343, the developers of the next Halo trilogy, are in an interesting position. There’s almost no way that they’ll be able to meet the hype and public expectations of a new Halo release, especially the first major release since the original developers at Bungie moved on.
They are doing some interesting things by smashing together the idea of DLC with the short burst storytelling expects of television episodes. Set six months after the main campaign, The Spartan Ops missions are 343’s attempt to create an ongoing narrative:
…giving gamers the chance to experience arc-based storytelling delivered in the sort of regular episodic chunks that have been most successfully executed on TV.
Phil Harrison, corporate vice president of Microsoft’s Interactive Entertainment Business division, sees the move towards a model based on TV rather than film as an important one…
“[We’re] speaking the same language from a production methodology, a storytelling perspective. You’ll see [that] we’re basically entering the episodic television industry with Spartan Ops. There’s a linear piece of content, and an interactive piece of content, and I think that’s a pretty interesting direction.”
Especially interesting as gaming has become the poster child for other media to steal from when trying to evolve.
Framing has an impact on the purchasing (and voting) decisions people make. Studies have shown that people consistently prefer 75% lean meat to 25% fat, that an organization making a handbag will be perceived as warmer but less competent if a dot org label is attached to it, that the consumption of wine with a North Dakota label will be less enjoyable than the same wine with a California label, and that a risky decision framed as a potential gain will be preferred over one framed as a potential loss (Tversky and Kanneman’s prospect theory, reported in their classic 1979 article).
Kind of a no-brainer, but reminds me of Frank Luntz’s book “Words that Work.” It seems a little bit evil, especially in the contexts presented in his book, but it’s smart thinking.
I’ve been thinking this morning about how universally disappointing social media marketing has been. Even at its best, it’s been utterly deplorable. Maybe it’s because Facebook has given marketing people a lazy way to tell their boards that they are using social media without having to worry about things like “ideas” or “being social.” Hiring a community manager to schedule a parade of banal questions and silly pictures makes for the perfect illusion of a brand behaving socially. The true value of it all, which lies in doing meaningful things and helping other people to connect with each other around a brand, is largely being wasted. Facebook is continually making it worse by introducing more “efficient” ways to help people attach the word engagement to lazy ideas:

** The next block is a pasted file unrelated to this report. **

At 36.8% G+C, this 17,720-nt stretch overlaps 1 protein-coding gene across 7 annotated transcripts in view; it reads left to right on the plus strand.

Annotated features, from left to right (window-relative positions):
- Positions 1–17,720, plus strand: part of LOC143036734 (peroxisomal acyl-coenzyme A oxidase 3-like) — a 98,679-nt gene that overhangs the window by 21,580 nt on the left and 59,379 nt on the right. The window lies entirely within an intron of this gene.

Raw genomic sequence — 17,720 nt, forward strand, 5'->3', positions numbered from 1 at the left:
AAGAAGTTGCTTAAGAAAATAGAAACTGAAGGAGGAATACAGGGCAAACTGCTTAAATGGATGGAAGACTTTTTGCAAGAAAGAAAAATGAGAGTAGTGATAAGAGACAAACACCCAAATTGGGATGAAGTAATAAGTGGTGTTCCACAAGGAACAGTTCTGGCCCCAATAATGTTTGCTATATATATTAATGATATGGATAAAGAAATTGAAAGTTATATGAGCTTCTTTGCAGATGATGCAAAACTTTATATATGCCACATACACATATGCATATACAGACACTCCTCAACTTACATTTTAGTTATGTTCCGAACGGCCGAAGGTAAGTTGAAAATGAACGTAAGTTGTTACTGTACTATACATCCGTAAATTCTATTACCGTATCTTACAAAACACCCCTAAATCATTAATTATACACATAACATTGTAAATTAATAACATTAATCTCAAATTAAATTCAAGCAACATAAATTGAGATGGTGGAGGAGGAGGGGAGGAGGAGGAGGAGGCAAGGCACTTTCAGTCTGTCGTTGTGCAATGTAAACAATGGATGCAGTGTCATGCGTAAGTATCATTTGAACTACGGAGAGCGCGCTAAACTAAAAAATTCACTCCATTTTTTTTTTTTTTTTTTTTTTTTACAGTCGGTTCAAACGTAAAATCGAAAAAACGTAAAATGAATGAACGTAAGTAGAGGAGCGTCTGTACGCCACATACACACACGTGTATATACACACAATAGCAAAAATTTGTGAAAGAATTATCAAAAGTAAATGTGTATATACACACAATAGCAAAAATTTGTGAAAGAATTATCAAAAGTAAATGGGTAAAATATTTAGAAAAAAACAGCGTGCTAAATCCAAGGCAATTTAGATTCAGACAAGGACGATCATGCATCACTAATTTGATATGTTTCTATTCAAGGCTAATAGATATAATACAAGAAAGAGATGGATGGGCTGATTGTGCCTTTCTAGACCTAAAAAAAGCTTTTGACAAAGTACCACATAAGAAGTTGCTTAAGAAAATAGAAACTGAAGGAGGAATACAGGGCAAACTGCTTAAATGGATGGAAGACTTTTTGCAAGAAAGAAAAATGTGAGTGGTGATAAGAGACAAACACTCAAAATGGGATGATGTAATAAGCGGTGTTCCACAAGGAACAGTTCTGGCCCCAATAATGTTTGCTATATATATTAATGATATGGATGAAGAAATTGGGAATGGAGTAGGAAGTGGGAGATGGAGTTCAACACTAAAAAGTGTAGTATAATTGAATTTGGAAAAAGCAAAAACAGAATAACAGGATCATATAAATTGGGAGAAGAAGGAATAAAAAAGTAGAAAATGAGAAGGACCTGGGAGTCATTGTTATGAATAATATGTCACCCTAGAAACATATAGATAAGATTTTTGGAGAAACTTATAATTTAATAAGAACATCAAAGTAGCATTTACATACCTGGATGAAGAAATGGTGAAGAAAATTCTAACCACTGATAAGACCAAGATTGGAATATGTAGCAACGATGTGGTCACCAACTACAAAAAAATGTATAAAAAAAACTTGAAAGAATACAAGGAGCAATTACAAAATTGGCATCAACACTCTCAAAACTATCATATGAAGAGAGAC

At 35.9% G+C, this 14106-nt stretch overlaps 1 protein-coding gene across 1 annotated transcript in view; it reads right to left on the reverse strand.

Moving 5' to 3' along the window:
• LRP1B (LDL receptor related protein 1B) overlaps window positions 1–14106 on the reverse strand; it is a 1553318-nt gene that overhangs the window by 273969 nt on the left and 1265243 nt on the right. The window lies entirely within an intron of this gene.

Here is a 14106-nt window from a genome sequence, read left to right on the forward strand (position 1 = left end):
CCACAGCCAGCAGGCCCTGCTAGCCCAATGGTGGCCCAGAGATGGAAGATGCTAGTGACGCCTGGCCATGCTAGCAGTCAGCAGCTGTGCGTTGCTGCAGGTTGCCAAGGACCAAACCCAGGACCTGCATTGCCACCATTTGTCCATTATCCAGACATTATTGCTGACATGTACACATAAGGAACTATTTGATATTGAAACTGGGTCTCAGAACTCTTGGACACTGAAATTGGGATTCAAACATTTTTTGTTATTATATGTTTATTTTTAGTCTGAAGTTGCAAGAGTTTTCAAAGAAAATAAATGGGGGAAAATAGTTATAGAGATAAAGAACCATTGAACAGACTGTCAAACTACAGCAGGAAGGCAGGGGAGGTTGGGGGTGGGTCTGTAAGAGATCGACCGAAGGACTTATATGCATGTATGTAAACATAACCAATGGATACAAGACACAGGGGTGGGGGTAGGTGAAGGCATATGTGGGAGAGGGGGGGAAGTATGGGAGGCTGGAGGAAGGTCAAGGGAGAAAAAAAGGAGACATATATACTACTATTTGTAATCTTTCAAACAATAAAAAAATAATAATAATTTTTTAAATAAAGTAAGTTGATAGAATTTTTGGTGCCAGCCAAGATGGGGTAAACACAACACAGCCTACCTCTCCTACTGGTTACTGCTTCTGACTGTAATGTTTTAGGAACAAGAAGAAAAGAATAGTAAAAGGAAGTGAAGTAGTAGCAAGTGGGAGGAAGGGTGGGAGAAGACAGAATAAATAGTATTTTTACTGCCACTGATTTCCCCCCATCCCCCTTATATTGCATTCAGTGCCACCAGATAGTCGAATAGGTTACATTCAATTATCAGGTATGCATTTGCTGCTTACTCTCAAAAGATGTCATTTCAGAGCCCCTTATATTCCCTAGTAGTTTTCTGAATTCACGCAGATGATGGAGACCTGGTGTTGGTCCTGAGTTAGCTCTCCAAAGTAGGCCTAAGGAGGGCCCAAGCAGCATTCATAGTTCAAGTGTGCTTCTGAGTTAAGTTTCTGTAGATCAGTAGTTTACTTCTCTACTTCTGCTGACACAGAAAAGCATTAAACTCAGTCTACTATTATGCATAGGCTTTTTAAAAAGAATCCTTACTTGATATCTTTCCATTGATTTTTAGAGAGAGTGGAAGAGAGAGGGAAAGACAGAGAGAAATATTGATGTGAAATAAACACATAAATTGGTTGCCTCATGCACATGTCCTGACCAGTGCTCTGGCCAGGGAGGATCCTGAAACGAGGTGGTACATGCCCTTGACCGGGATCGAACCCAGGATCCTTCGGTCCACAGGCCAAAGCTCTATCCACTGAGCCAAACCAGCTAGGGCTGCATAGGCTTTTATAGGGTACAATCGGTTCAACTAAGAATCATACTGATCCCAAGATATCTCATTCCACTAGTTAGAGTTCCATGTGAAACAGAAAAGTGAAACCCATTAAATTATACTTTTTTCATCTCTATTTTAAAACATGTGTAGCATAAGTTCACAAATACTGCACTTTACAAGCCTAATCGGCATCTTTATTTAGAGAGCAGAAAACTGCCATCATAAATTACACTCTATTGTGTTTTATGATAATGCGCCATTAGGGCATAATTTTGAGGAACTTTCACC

“The ‘enhanced post targeting’ announced by Facebook will allow marketers to target posts that appear in fans’ newsfeeds by gender, relationship status, education, workplace, language and geography. Previously, companies were not able to tailor posts beyond region and language.
‘This update gives marketers the ability to boost social engagement by crafting more detailed and sophisticated content calendars that are tailored to the nuances of their brand’s audience,’ states Matt Wurst, director of digital communities at interactive agency 360i,”
We all know that some company bought Digg for a few dollars and a ham sandwich. The new site launched already.
Social bookmarking website Digg launched the first version of its new site on Tuesday after going back into startup mode to rebuild the site from the bottom up. V1, for version 1, was built on “fresh code” and the team says they plan to build it out quickly.
I think though that fresh code and building from the bottom up isn’t going to work. The more I watch people try to resurrect old and crusty Web properties, the more convinced I am that it’s not just a matter of improving functionality or pivoting to offer a slightly different service, which is what tech startup people are good at doing.
When a brand name becomes a shorthand verb for its function, and its function becomes obsolete, the name becomes a shorthand reference for antiquated technology and a way to sentimentalize the pop-culture of its time. It’s why Microsoft is relaunching Hotmail as something totally new.
Silicon Valley still believes in the unique selling proposition. The problem is that eventually other companies replicate and improve on just about any technology, which then leaves the company that owns the original holding a brand problem.
Either that or Yahoo/Google buys it and then neglects it to death.